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UK to start out work on satellite tv for pc system to rival EU’s Galileo – Sunday Telegraph

LONDON (Reuters) – Britain is to start out work by itself satellite tv for pc navigation system to rival the European Union’s Galileo challenge as a result of the UK’s entry to delicate safety data could possibly be restricted after Brexit, the Sunday Telegraph reported.

Galileo, a 10 billion euro (eight.97 billion kilos) satellite tv for pc programme being developed by the EU as a rival to the U.S. Global Positioning System, has emerged as a flashpoint between Britain and the EU, which is already starting to deal with Britain as an outsider.

Chancellor Philip Hammond has accepted 100 million kilos to discover a post-Brexit satellite tv for pc system and an official announcement can be made this week, the Sunday Telegraph reported.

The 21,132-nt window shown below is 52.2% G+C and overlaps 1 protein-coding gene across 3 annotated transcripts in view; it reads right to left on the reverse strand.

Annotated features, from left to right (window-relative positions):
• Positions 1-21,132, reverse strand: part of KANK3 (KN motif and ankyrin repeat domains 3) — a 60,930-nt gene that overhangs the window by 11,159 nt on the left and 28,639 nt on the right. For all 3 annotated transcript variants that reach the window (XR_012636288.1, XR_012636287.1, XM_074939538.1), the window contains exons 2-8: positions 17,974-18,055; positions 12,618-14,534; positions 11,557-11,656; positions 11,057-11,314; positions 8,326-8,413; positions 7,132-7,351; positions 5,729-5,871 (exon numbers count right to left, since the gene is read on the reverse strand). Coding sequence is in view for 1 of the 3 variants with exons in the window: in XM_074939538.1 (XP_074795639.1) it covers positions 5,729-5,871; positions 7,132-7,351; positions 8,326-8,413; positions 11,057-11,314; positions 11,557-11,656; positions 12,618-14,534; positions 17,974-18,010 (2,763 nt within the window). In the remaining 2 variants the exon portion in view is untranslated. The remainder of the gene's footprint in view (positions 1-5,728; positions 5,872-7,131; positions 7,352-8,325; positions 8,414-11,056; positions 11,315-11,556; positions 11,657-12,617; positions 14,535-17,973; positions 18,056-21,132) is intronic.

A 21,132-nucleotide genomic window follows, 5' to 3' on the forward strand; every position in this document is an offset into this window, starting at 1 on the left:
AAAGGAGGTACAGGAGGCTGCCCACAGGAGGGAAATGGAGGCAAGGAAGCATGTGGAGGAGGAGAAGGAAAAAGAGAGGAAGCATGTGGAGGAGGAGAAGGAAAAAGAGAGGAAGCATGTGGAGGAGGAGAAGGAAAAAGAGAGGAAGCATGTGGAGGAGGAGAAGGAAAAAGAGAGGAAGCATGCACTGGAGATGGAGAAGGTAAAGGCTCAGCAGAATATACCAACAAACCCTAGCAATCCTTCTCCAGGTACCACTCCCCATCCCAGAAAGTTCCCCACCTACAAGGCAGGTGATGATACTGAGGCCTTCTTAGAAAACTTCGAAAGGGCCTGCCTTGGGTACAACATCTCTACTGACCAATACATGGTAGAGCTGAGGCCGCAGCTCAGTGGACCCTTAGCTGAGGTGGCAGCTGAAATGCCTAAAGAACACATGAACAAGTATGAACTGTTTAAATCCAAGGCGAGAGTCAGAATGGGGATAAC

A spokeswoman for Britain’s Department for Business, Energy and Industrial Strategy declined to remark.

The European Commission has began to exclude Britain and its firms from delicate future work on Galileo forward of the nation’s exit from the EU in seven months time.

Galileo was commissioned in 2003 and is due for completion by 2020. One professional has predicted that it might value Britain about three billion kilos to construct a rival system.

The EU has stated Britain will be capable to proceed to make use of Galileo’s open sign, however that Britain’s army could possibly be denied entry to the encrypted model when the satellite tv for pc turns into operational.

Britain has stated it plans to press forward with the event of its personal satellite tv for pc navigation system if the EU continues to insist that will probably be barred from the safe components of the challenge and can demand a compensation of as much as 1 billion kilos for the work it has carried out on the challenge.

Reporting By Andrew MacAskill. Editing by Jane Merriman

Our Standards:The Thomson Reuters Trust Principles.

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